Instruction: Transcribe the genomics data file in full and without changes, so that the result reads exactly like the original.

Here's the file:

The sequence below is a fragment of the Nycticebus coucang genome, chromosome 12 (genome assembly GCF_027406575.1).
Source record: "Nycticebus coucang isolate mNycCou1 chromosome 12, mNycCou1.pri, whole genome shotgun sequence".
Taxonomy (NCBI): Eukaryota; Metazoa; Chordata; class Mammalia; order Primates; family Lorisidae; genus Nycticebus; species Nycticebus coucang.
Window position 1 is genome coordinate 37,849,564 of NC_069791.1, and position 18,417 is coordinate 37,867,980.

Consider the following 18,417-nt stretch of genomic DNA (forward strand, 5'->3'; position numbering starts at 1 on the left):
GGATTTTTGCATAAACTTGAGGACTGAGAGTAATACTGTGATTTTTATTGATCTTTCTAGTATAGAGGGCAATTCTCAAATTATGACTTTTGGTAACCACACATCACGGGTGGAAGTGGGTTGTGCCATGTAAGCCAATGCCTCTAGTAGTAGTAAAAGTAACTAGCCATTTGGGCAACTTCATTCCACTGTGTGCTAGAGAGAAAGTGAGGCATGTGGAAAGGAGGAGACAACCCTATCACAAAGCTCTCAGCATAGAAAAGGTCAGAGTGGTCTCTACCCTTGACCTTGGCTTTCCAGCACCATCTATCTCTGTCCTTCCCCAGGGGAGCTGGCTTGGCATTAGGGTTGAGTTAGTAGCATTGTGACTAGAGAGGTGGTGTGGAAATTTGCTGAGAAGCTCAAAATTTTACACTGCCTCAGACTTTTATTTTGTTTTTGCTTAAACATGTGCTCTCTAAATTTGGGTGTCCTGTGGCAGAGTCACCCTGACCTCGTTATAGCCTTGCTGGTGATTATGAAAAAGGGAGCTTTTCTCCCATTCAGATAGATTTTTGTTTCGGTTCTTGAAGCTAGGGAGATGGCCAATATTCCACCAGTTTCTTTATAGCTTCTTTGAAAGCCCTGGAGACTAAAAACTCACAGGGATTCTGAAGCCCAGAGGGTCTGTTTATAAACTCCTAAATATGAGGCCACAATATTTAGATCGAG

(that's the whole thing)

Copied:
The sequence below is a fragment of the Nycticebus coucang genome, chromosome 12 (genome assembly GCF_027406575.1).
Source record: "Nycticebus coucang isolate mNycCou1 chromosome 12, mNycCou1.pri, whole genome shotgun sequence".
Taxonomy (NCBI): Eukaryota; Metazoa; Chordata; class Mammalia; order Primates; family Lorisidae; genus Nycticebus; species Nycticebus coucang.
Window position 1 is genome coordinate 37,849,564 of NC_069791.1, and position 18,417 is coordinate 37,867,980.

Consider the following 18,417-nt stretch of genomic DNA (forward strand, 5'->3'; position numbering starts at 1 on the left):
GGATTTTTGCATAAACTTGAGGACTGAGAGTAATACTGTGATTTTTATTGATCTTTCTAGTATAGAGGGCAATTCTCAAATTATGACTTTTGGTAACCACACATCACGGGTGGAAGTGGGTTGTGCCATGTAAGCCAATGCCTCTAGTAGTAGTAAAAGTAACTAGCCATTTGGGCAACTTCATTCCACTGTGTGCTAGAGAGAAAGTGAGGCATGTGGAAAGGAGGAGACAACCCTATCACAAAGCTCTCAGCATAGAAAAGGTCAGAGTGGTCTCTACCCTTGACCTTGGCTTTCCAGCACCATCTATCTCTGTCCTTCCCCAGGGGAGCTGGCTTGGCATTAGGGTTGAGTTAGTAGCATTGTGACTAGAGAGGTGGTGTGGAAATTTGCTGAGAAGCTCAAAATTTTACACTGCCTCAGACTTTTATTTTGTTTTTGCTTAAACATGTGCTCTCTAAATTTGGGTGTCCTGTGGCAGAGTCACCCTGACCTCGTTATAGCCTTGCTGGTGATTATGAAAAAGGGAGCTTTTCTCCCATTCAGATAGATTTTTGTTTCGGTTCTTGAAGCTAGGGAGATGGCCAATATTCCACCAGTTTCTTTATAGCTTCTTTGAAAGCCCTGGAGACTAAAAACTCACAGGGATTCTGAAGCCCAGAGGGTCTGTTTATAAACTCCTAAATATGAGGCCACAATATTTAGATCGAG